Michael Gerson, a Washington Post columnist who traveled to Lebanon with Stearns to witness this crisis firsthand, calls this “a generational test,” saying “if American churches and charities are not relevant here, they are irrelevant.” Or in Mordecai’s words, [how can we] “keep silent at such a time as this?”
When I ask God: what time is it? I hear the answer loudly and clearly: It’s showtime, people of God. It’s time to get to work. Perhaps we have been brought into God’s kingdom, into Christ’s church, perhaps we have been training to be Jesus’ hands and feet in the world, for just such a time as this.
How do we get to work? Well, we have our Connect youth class with us in worship today, and I’ll bet they could tell you it can be as simple – and as vitally important – as befriending the new kid with the foreign-sounding accent at school, or the one with a skin color or way of dressing that’s different from our own. We could learn a lot from students building those friendships in their schools and neighborhoods. And certainly we can do things like contributing basic household and cleaning supplies for refugee families resettling in our area, as we’ve been doing this past month here at church. The time in which God has placed us also demands that we speak out against racism, in all its forms, and that we demonstrate – yes, even in a presidential debate week - that Americans are, in fact, capable of civil conversation about our political differences.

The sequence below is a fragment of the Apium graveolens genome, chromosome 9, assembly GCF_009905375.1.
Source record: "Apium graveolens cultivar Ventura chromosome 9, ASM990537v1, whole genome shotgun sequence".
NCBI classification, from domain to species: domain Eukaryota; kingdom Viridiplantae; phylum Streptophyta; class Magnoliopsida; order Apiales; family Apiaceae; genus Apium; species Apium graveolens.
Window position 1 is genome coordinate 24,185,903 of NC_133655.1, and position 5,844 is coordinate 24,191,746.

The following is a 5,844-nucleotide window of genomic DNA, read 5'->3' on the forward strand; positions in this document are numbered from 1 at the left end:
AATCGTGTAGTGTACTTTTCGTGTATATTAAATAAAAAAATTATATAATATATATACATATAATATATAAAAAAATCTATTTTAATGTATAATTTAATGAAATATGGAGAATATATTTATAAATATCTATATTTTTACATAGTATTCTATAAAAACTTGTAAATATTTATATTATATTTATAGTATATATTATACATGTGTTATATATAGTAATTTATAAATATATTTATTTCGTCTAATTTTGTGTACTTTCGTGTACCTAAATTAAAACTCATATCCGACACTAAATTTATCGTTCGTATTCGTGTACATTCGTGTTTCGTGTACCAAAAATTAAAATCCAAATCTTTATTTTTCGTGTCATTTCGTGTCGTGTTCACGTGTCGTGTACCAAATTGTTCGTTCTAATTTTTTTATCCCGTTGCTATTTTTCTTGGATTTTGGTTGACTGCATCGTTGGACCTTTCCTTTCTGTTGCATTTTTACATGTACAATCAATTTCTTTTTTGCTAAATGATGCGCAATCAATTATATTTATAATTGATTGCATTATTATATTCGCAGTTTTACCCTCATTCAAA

I’ve been thinking… we’ve had plenty of reason to focus our attention internally, on our own congregation over the past year (important staff transitions, church members moving in and out of our area, friends in our congregation who’ve been sick, friends who’ve been grieving, and so on), and there are plenty of reasons to continue holding this congregation and our immediate circles of family and friends in our prayers.